Everyday is a gift. I know, cheesy, but it's true. Your body is valuable, take care of it. A 'thank you' will never be enough - it never has been. Everyday I get to live this life is because someone else decided they wanted to live on once it was their time to go. So I plan to do that. Live on. Keep going. Even if my speed is a lot slower than others, forward is still forward. All my days also belong to my donor. Together we have accomplished great things. And together we will accomplish so much more.

Here's to you, my donor, and all you have done for me. 5 years.

Breathe Easy 

Monday, April 10, 2017

I May Whine About It

Hello World!

As I dive into my newly hatched work out plan I immediately hit a giant wall. Oh yeah, That's right - my lungs suck - breathing while exerting myself is really really really hard. Dang. So the smooth plan I came up with has been quite bumpy already. The elliptical is kicking my butt... Hard. Even while I give myself that extra oxygen flow with my home concentrator pumping an extra up to 5 liters of O2 in me, my O2 levels are still way down to 82/83 percent. Now the normal is 99/100. So big difference. One of the best ways I can describe it to you is next time you work out or exert yourself - put a clothes pin on your nose and then only breath through a straw. That will give you an idea of how my lungs work. I would love to quit! But, how am I going to reach my goal with an attitude like that. So I drudge on.

I'm glad I workout alone in the mornings so I can yell in frustration, swear I'm never doing this again, sometimes shed a few years of anger, yell about how unfair things are and what did I do to deserve this, whine like a toddler that everything sucks. All these things I'm feeling are totally normal. And this is a great outlet to get out all that frustration. It's not easy. But the next day, I stair at my enemy (the elliptical) and say "let's get this over with." It's like a weird torcherous game  I just keep putting myself through. 🤔. So if you have any advice that helps you get through those days you are ready to throw in the towel, leave them in the comments. I'll take all the tips and tricks I can.

This week I finally get to implement my afternoon walks as the weather is finally sunny and out! Last week I didn't get one walk in because it literally rained everyday and was still in the 30s. Here's hoping the walk later today goes smoother than that dang elliptical!

In other health news, I just completed my 2nd to last IVIG infusion. While I don't really feel like they are doing a whole lot, the Cleveland team and I decided that since I only had 2 left to just go ahead and do them - can't hurt. So I only have 1 left in May then we wait to see what my lung function does without it. I think it will either get better or stay the same. It better not go back down! In 1 month I go back for a CF clinic visit. We will do PFTs (lung function test) then and I will get an idea of how I'm doing since my April 1st check up in Cleveland.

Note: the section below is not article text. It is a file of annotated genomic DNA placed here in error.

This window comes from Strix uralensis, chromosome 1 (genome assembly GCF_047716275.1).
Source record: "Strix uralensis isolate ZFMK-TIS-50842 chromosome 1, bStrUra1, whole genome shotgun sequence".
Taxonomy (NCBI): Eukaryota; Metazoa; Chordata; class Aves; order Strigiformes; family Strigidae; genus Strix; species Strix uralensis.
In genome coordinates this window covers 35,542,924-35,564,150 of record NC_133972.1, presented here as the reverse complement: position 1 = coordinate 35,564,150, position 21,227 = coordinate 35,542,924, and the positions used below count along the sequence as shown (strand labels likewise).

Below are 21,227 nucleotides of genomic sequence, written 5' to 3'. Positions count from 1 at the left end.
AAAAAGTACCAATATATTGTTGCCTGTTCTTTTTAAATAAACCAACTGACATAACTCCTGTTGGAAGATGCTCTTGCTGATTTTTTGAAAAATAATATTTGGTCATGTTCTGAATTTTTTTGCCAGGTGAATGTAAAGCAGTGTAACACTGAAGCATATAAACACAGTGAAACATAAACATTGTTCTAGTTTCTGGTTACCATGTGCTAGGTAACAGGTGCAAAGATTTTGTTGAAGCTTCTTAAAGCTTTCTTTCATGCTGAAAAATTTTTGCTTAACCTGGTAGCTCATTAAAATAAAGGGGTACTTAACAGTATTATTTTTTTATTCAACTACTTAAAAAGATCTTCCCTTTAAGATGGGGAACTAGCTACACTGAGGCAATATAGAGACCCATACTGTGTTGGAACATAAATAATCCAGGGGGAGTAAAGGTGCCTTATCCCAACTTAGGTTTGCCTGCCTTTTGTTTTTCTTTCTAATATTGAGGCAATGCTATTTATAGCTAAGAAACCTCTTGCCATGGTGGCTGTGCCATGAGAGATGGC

Outside of the health world, I've started taking online classes for Medical Coding and Billing. Once I complete this course I will be able to find myself a new job. The idea behind taking these online classes is so I can work from home. A job from home will give that flexibility I need  with frequent doctor visits and such while still being able to earn money and feel valuable. It's an exciting new chapter. Good things come to those who work hard and not give up.

I may whine about- but not give up.

Breathe Easy

Tuesday, April 4, 2017

Celebrate the Small Victories

Hello World!

So I haven't said much - health wise - lately because I didn't want to jinx myself. But since about mid February I have been feeling really well. It was super weird, I just woke up one morning and I just felt Good. And feeling Good isn't something I've felt in months!! So I've been patiently waiting for something else to go wrong. And here I am, almost 2 months later and my latest lung function test shows a 3% improvement! How about that - 3%! Hard work pays off.

Now 3% isn't a lot but we have to celebrate the small victories. My tests are FINALLY moving in the right direction. I really wasn't sure what I was going to do if the results were worse. With that being said, it's time to institute a strict routine. Over the last couple months I've been better about exercise but with the winter weather it's really hard to stay on track. 1 cold, crummy day can throw you off for days. As we move towards spring and nicer weather, it's time to kick it up a notch. I'm going to go from exercising once a day to twice. I have my elliptical that I will use in the mornings and in the afternoons, Brian and I are going to start going on daily walks. These daily walks will be good for everyone in the family, me, Bri and the dogs. We've all been cooped up inside all winter. Time to get out there and enjoy the season!

I plan on using this trip to Cleveland as my starting bench mark. I have to go back in 3 months. So in 3 months my goal is 5-10% lung function improvement. I really hate being put in a box and told how things are - so if I can prove Doctors wrong and raise that function I'll be on cloud 9! It wouldn't be the first time that doctors tried to tell me how things are and that they won't change and I did it anyway - I wasn't suppose to survive the coma I was in for 45 days, not only did I come out of that I was out of the hospital 11 days later. Don't live life with limits. You can ALWAYS do more.